But yes, what I should have said was “loader-assisted-acceleration-on-traverse” was the WT forum’s unique spin on this, not any form of loader assistance of any kind. This thread has talked about several situations outside of combat conditions where having a second wheel elsewhere in the turret wouldn’t hurt. The question was whether two crew regularly turned the cranks together to get a faster traverse in combat conditions and there’s still zero evidence for that, and lots of mechanical evidence against.

But the current turret speeds in game do reflect a faster speed in terms of hand cranks per second than, say the Daimler, so this possibility seems already factored into the game, if a little unevenly between models, and I’m not going to say that’s wrong. My only objection is to people (you, Ghostmaxi specifically) saying here traverse speeds should be increased by a factor of 50% or more yet AGAIN, to an aced base traverse in RB of 24 degrees per second for the IIIB and slightly slower for the others, based on nothing in primary sources (no German training manual, no battle account of Panzer III members turning their wheels together, no tests involving extant Panzer IIIs today, nothing).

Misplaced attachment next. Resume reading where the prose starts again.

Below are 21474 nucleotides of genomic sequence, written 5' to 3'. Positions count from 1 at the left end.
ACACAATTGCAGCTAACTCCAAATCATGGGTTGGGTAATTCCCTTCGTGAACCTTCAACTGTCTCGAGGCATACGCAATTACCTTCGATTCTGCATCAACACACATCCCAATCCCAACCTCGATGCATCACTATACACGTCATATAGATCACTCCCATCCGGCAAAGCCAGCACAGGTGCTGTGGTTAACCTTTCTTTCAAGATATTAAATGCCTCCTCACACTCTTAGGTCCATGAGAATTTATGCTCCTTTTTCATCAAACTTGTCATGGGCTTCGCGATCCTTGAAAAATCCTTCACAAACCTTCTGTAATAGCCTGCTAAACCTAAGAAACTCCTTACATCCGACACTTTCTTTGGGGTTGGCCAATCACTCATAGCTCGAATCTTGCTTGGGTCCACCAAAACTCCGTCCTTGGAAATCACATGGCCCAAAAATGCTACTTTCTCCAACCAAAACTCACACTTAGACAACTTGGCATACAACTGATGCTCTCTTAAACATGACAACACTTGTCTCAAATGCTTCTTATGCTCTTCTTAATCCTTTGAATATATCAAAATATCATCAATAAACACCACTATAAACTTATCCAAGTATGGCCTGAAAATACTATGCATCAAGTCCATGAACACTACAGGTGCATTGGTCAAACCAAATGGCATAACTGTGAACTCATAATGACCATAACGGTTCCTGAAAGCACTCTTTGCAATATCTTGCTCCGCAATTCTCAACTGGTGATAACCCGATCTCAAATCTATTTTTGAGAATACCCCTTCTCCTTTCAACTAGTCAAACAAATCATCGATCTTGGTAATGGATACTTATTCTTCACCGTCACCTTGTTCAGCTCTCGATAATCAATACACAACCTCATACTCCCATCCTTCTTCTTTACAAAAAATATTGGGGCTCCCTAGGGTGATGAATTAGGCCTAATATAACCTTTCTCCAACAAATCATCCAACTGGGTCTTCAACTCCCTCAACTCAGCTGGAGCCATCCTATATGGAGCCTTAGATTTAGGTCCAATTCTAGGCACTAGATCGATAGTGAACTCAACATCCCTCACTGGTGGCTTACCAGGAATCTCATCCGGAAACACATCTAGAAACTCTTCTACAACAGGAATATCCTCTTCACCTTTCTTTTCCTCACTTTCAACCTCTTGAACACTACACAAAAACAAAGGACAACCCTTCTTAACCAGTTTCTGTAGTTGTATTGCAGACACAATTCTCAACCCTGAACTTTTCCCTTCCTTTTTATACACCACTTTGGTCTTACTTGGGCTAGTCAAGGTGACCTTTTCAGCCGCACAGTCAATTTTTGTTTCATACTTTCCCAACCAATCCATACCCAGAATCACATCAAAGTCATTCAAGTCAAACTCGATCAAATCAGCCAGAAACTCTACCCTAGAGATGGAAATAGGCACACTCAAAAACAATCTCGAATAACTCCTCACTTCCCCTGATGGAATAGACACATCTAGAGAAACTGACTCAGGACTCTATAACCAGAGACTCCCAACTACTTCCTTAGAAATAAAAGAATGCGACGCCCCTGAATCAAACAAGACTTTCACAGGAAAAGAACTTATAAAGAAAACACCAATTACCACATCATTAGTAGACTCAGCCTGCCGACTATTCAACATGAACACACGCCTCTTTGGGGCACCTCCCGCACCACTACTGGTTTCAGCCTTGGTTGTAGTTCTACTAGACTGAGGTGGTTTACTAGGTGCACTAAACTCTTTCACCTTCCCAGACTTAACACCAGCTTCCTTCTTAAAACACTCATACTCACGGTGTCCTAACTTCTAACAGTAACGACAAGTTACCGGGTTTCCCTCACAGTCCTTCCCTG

Again, these are mechanically impossible speeds for pure handcranking, as anyone with a mechanical pencil sharpener, emergency power generator, clamp or any other axled rotational device can test for themselves. Anyone can try to torque any handwheel around at six rotations per second even if there’s not a multi-ton turret on ball bearings behind it, which is the claim you’re making, and see how that goes. But we are all repeating ourselves now.